Monday, February 23, 2009

Oscar Knitting

I have been working on a top-down raglan sweater with my handspun yarns over the past couple of weeks.  I was inspired to knit a top-down raglan after taking Stefanie Japel's workshop at TNNA last month.  I spent the bulk of last afternoon and evening watching the Academy Awards and working on this sweater.  I can't think of a better way to spend a lazy Sunday afternoon.

Lichen and Wine Yarn

The yarns that I am using for this project have been on a long journey (see my January 2008 post about some of the yarns I am including).  I originally cast on for a Fair Isle vest on March 1, 2008.  I didn’t like how it was turning out, so I frogged it and began to knit a top-down poncho-like garment on March 6, 2008.  During March 2008, I worked this garment until I was about 4 inches from the cast-off edge, and then I put it aside so that I could focus on preparations for my April 2008 wedding.  In early February 2009, I found this project in the bottom of my WIP pile and decided to finish it.  So I did.  And then I tried it on.  The poncho was lovely, but it was clearly much too large for me.  There was another fatal flaw: the entire garment, including the bottom edge, was worked in stockinette stitch, causing the poncho to roll severely toward my neck.  After thirty minutes of wearing it, it had morphed from a lovely poncho to a very large and heavy necklace.

I was quite discouraged at this point, so I put the garment down for a few days.  During this time I spoke with my good friend, Emily, who convinced me that I must make something worthy of the handspun yarn.  At this point I was able to muster the courage to rip out the poncho, and immediately cast on for the top-down raglan sweater.  Fortunately, this effort has been a success so far!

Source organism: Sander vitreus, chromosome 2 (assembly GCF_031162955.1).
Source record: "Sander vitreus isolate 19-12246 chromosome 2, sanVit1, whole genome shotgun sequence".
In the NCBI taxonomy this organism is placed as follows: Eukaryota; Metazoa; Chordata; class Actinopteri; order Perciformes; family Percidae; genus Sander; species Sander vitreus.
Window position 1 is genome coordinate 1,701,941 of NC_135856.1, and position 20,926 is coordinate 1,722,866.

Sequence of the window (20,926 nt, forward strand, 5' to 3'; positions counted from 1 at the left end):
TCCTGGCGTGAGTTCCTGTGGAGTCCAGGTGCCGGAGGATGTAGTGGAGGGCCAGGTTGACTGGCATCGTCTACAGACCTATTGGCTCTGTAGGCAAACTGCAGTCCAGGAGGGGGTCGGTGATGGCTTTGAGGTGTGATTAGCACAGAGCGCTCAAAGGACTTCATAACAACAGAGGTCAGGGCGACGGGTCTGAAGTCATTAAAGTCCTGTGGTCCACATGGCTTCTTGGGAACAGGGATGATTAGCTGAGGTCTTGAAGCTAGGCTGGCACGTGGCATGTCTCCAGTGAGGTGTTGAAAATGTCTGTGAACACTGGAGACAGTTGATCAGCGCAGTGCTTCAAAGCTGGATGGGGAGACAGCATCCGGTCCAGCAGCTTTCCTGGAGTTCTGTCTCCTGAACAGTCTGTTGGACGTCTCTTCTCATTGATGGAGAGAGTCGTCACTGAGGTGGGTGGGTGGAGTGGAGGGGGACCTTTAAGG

Top-down raglan sweater

Top-down raglan sweater

Top-down raglan

Top-down raglan close-up

Friday, February 20, 2009

Spinning at Common Threads

Lori, Karen, Margie and I made the pilgrimage today to Common Threads in Encinitas for some spinning fun.  There was a great turn out - nine ladies in all.  As always, we had a great time sharing spinning stories and knitting adventures.

Before all spinning journeys, I search through my entire spinning stash with the hope of identifying the perfect spinning project for the day.  As I was searching through my stash this morning, I was overcome with indecision about what colors and fibers to bring.  After a few minutes of hemming and hawing, I just grabbed a few different things and off I went.  I ended up spinning a 80% superfine merino/20% tussah silk blend in a colorway that I call "Tourmaline."

Tourmaline - merino/silk

I spun this yarn using the fractal striping method that Janel Laidman described in the Summer 2007 issue of Spin-Off Magazine.  I am really pleased with the look and hand of the final yarn, and I can hardly wait to start knitting with it.

Tourmaline Handspun

Monday, February 2, 2009

Spinning Workshop with Janel Laidman

On January 31, a group of us spinners got together at Lori's house for a workshop led by Janel Laidman on how to get the most out of your handpainted rovings.  During the workshop we learned several techniques for splitting handpainted rovings prior to spinning in order to reduce the stripy look.  All of the rovings we used were handpainted by Lori, who has an amazing color sense.  We spun for about 5 hours, and in the end everyone had some very beautiful yarns to take home with them.


I have already decided that my yarns are destined to become Lynne Vogel's Starry Night Scarf.  I purchased the pattern from her Etsy shop back in December, and have been wanting to cast on since then.